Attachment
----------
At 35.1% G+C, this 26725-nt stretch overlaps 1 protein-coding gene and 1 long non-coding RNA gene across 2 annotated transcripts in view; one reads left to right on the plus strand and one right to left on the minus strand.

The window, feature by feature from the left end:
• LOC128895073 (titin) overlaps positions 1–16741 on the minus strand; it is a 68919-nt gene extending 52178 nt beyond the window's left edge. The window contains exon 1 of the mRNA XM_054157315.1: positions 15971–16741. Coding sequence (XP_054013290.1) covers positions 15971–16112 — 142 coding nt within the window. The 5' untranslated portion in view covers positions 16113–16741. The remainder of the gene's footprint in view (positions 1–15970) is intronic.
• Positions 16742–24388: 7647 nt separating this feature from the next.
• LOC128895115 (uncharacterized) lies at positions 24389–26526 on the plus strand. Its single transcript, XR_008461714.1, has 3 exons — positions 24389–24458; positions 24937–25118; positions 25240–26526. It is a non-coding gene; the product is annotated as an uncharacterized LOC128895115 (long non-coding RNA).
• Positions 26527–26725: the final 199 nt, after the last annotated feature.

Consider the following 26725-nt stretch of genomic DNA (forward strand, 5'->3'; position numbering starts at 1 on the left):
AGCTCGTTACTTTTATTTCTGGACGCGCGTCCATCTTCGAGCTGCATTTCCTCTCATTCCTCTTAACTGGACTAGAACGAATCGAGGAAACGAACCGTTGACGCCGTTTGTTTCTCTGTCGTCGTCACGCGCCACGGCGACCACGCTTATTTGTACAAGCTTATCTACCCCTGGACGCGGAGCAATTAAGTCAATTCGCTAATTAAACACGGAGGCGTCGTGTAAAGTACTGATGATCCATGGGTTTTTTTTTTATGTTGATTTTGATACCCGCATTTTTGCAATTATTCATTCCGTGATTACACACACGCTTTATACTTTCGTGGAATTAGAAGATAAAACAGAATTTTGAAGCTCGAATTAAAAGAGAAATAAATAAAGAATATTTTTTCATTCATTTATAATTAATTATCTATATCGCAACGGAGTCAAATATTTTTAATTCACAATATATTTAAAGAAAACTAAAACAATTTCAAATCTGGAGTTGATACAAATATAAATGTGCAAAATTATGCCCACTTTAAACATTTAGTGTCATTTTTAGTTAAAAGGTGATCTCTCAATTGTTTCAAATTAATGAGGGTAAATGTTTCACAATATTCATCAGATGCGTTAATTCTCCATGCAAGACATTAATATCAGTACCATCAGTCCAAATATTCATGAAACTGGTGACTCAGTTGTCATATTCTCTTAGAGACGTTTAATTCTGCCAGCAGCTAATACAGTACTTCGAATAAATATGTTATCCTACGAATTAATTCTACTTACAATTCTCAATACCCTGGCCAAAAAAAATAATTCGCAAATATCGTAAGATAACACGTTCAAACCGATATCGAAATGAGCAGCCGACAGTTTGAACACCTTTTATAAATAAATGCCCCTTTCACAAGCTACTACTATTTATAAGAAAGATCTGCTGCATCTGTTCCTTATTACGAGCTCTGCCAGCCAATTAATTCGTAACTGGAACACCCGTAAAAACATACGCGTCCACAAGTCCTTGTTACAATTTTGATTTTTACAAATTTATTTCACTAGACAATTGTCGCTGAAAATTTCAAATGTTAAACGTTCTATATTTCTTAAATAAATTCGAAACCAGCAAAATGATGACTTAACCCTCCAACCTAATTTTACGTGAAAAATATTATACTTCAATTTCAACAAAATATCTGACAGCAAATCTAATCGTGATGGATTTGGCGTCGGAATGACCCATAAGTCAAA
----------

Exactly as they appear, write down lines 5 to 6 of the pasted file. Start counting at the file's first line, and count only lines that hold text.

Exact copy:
• LOC128895115 (uncharacterized) lies at positions 24389–26526 on the plus strand. Its single transcript, XR_008461714.1, has 3 exons — positions 24389–24458; positions 24937–25118; positions 25240–26526. It is a non-coding gene; the product is annotated as an uncharacterized LOC128895115 (long non-coding RNA).
• Positions 26527–26725: the final 199 nt, after the last annotated feature.